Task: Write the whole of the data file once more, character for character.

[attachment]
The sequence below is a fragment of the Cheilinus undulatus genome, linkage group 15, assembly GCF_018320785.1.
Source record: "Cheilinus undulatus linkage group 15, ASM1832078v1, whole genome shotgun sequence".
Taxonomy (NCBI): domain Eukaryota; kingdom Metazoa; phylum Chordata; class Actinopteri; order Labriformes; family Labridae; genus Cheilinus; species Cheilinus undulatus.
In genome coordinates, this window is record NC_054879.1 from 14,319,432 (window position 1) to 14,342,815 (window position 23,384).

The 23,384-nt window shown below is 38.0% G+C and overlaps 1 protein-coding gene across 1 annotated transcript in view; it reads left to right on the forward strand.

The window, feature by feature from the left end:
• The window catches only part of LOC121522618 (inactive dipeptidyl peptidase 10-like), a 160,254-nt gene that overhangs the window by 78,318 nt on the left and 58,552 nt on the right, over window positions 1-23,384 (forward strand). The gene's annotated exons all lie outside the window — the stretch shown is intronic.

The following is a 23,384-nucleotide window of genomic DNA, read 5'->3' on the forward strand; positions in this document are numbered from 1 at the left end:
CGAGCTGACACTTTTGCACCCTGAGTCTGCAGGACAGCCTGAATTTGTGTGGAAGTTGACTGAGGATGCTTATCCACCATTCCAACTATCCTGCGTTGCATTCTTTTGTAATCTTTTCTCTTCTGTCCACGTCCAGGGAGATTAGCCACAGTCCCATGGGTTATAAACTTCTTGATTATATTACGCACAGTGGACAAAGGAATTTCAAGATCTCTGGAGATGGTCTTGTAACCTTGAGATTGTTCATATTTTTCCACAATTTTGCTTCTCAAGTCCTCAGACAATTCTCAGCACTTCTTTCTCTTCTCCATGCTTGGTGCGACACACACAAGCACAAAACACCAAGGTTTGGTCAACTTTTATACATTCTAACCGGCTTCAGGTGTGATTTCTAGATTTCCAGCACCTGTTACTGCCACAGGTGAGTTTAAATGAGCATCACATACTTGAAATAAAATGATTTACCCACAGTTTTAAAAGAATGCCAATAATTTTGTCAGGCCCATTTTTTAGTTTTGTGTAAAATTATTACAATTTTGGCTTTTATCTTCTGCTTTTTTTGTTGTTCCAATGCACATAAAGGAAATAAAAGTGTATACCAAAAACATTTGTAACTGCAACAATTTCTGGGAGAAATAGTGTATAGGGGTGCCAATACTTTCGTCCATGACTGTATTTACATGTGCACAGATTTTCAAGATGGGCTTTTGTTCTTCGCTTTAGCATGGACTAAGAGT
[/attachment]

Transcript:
The sequence below is a fragment of the Cheilinus undulatus genome, linkage group 15, assembly GCF_018320785.1.
Source record: "Cheilinus undulatus linkage group 15, ASM1832078v1, whole genome shotgun sequence".
Taxonomy (NCBI): domain Eukaryota; kingdom Metazoa; phylum Chordata; class Actinopteri; order Labriformes; family Labridae; genus Cheilinus; species Cheilinus undulatus.
In genome coordinates, this window is record NC_054879.1 from 14,319,432 (window position 1) to 14,342,815 (window position 23,384).

The 23,384-nt window shown below is 38.0% G+C and overlaps 1 protein-coding gene across 1 annotated transcript in view; it reads left to right on the forward strand.

The window, feature by feature from the left end:
• The window catches only part of LOC121522618 (inactive dipeptidyl peptidase 10-like), a 160,254-nt gene that overhangs the window by 78,318 nt on the left and 58,552 nt on the right, over window positions 1-23,384 (forward strand). The gene's annotated exons all lie outside the window — the stretch shown is intronic.

The following is a 23,384-nucleotide window of genomic DNA, read 5'->3' on the forward strand; positions in this document are numbered from 1 at the left end:
CGAGCTGACACTTTTGCACCCTGAGTCTGCAGGACAGCCTGAATTTGTGTGGAAGTTGACTGAGGATGCTTATCCACCATTCCAACTATCCTGCGTTGCATTCTTTTGTAATCTTTTCTCTTCTGTCCACGTCCAGGGAGATTAGCCACAGTCCCATGGGTTATAAACTTCTTGATTATATTACGCACAGTGGACAAAGGAATTTCAAGATCTCTGGAGATGGTCTTGTAACCTTGAGATTGTTCATATTTTTCCACAATTTTGCTTCTCAAGTCCTCAGACAATTCTCAGCACTTCTTTCTCTTCTCCATGCTTGGTGCGACACACACAAGCACAAAACACCAAGGTTTGGTCAACTTTTATACATTCTAACCGGCTTCAGGTGTGATTTCTAGATTTCCAGCACCTGTTACTGCCACAGGTGAGTTTAAATGAGCATCACATACTTGAAATAAAATGATTTACCCACAGTTTTAAAAGAATGCCAATAATTTTGTCAGGCCCATTTTTTAGTTTTGTGTAAAATTATTACAATTTTGGCTTTTATCTTCTGCTTTTTTTGTTGTTCCAATGCACATAAAGGAAATAAAAGTGTATACCAAAAACATTTGTAACTGCAACAATTTCTGGGAGAAATAGTGTATAGGGGTGCCAATACTTTCGTCCATGACTGTATTTACATGTGCACAGATTTTCAAGATGGGCTTTTGTTCTTCGCTTTAGCATGGACTAAGAGT